I stumbled upon this DWP EV charging station, in the slightly-but-not-quite hoody enclave of North Hills East, mounted to a pole like a payphone, while bending down to pick up dog poop.
You just park and plug in.
Except you can’t right now because…the pump lurks below eye level, tucked demurely behind cars. You’d never know it was there, unless….you already knew it was there, or were walking by.
But not for long. The City is going to re-designate the spaces EV only. Which would be lovely if the neighborhood, thick with apartment complexes operating at 150% of capacity, were a hotbed of Tesla ownership, which it isn’t.
The charging station is not for the locals, rather one in a network of 350 distributed around the city “so EV drivers can travel seamlessly across… service areas.” If you’re returning to Encino in your Model S, and your battery is dying in North Hills, you’ll have a place to recharge once they repaint the curb and start ticketing the little people.
The very next pole sticking out of the ground has a sign banning overnight parking for a certain type of vehicle.
This type. The kind which people live out of, but aren’t suppose to in Los Angeles, even though they were designed for expressly this purpose.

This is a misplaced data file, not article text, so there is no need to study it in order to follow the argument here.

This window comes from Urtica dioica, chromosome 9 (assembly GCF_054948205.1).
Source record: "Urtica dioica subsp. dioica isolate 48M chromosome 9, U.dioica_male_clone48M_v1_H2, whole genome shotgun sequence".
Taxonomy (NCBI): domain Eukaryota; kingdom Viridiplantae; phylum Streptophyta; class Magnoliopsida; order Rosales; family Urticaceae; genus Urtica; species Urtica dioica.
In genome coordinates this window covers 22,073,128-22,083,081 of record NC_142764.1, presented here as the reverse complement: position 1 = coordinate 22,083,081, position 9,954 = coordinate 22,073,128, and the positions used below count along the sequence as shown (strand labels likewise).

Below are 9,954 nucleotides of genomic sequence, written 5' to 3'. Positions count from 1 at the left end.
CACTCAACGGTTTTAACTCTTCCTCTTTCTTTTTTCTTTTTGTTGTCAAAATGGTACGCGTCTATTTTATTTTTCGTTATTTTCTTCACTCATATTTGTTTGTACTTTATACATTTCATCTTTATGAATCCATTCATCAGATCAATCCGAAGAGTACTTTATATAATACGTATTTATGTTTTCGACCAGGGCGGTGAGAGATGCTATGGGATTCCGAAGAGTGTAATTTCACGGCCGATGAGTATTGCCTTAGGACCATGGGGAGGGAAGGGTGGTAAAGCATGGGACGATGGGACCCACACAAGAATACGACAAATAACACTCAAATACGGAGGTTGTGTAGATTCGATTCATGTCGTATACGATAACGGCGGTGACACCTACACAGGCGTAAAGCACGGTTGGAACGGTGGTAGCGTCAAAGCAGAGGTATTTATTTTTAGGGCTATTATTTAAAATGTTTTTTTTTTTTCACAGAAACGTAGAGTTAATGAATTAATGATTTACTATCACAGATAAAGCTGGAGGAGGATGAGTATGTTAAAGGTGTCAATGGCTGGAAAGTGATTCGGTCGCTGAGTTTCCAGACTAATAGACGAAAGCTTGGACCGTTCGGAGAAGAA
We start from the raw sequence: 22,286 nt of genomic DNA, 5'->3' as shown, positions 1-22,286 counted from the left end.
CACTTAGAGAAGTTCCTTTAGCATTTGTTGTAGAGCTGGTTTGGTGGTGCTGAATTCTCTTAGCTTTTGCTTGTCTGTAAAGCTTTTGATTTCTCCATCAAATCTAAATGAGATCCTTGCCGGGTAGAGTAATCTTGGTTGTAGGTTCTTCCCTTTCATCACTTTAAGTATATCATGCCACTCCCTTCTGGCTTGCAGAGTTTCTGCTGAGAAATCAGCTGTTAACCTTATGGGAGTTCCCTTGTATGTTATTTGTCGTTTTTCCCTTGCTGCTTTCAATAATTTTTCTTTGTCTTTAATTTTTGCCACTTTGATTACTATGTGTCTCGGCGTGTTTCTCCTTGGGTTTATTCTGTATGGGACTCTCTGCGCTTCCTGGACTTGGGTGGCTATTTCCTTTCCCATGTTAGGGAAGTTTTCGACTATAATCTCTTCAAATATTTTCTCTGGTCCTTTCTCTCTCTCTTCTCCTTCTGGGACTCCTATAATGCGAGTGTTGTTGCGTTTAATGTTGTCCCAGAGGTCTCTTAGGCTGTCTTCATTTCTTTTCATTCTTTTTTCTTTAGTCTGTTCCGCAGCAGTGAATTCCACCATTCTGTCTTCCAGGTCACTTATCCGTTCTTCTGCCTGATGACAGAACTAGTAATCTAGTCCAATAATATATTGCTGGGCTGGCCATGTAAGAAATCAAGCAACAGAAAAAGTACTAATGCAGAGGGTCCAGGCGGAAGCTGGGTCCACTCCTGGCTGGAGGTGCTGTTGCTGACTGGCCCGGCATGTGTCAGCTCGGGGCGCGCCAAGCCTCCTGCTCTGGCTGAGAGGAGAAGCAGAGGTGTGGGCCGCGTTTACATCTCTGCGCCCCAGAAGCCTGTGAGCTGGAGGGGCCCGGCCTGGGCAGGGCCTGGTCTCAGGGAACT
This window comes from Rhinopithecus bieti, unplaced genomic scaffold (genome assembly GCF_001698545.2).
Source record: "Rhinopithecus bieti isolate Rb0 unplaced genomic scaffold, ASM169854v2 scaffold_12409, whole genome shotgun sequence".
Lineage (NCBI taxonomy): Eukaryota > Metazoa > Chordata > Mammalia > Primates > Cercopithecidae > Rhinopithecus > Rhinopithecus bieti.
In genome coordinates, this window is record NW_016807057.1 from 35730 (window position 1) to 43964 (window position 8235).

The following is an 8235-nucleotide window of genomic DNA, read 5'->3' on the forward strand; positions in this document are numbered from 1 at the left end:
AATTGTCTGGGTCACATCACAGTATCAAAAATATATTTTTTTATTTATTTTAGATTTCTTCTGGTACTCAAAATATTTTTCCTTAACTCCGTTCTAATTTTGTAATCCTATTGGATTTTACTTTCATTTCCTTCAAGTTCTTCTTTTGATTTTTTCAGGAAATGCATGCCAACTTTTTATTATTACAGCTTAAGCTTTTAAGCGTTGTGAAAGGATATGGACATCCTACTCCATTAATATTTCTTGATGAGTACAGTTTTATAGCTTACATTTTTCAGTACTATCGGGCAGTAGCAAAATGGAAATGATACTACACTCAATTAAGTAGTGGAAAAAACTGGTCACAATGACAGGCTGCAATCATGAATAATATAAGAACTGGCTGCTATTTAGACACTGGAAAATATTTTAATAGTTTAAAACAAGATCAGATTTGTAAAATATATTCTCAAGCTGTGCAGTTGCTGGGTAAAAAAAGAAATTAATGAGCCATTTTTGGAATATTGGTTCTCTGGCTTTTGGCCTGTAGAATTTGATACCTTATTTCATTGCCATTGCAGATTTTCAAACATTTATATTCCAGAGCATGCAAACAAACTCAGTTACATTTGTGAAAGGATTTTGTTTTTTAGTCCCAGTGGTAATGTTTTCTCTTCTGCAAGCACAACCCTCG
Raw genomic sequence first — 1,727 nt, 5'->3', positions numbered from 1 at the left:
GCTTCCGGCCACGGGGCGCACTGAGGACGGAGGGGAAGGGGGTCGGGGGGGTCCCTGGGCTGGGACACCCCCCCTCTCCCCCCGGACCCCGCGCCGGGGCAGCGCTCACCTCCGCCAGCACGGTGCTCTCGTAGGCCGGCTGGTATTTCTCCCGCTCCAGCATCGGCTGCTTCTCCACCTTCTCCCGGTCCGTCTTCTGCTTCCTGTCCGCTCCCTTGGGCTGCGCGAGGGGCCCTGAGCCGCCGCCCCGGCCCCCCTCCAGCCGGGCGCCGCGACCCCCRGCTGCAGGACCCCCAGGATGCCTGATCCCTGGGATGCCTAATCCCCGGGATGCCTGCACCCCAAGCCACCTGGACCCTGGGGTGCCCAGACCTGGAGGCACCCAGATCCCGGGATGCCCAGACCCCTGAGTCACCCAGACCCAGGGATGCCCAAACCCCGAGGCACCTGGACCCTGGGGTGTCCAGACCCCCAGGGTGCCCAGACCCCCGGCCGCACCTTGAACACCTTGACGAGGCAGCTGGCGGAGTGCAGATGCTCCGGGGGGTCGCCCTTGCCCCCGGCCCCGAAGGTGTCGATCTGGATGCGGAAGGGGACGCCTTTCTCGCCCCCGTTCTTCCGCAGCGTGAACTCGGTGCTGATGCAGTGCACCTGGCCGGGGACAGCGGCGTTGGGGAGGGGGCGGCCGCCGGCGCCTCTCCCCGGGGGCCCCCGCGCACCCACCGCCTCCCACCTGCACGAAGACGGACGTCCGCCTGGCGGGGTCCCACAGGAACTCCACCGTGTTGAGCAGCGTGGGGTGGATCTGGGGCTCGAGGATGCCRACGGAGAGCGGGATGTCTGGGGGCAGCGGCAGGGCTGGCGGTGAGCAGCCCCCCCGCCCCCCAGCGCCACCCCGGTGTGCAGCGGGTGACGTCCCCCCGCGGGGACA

You can own an RV, but you can’t park it on the street. You can live in it, but only if its parked in your driveway. You definitely can’t live in your RV on the street. But you can camp on the sidewalk indefinitely under a blue tarp or cardboard box or improvised pallet cabin, because…there is nothing to which the City of LA can affix a ticket. You are outside the social contract, and in a small yet crucial way, free of obligations.
By carrots and sticks City Hall manipulates the transportation infrastructure, hoping to influence human behavior. It moves the needle modestly while raising enormous sums from the public.
At the corner, we reached the graceful, sweeping curve of the Pacific Electric Red Car San Fernando line, orphaned 60 years ago. Nothing has been done with it in that time. Not a dog park, not housing, not bike lanes, not retail. Not even parking. People dump their old couches here.
Alternately, you could put in a trolley route, through the thickets of apartment buildings, seeing as how light rail is back in vogue. The rails are probably buried just beneath the asphalt, awaiting excavation.
If you’re keeping score at home, the civic hierarchy runs like this:
1. Tesla drivers
2. Valley landlords
3. Homeless people
4. Working class public transportation riders
5. RV people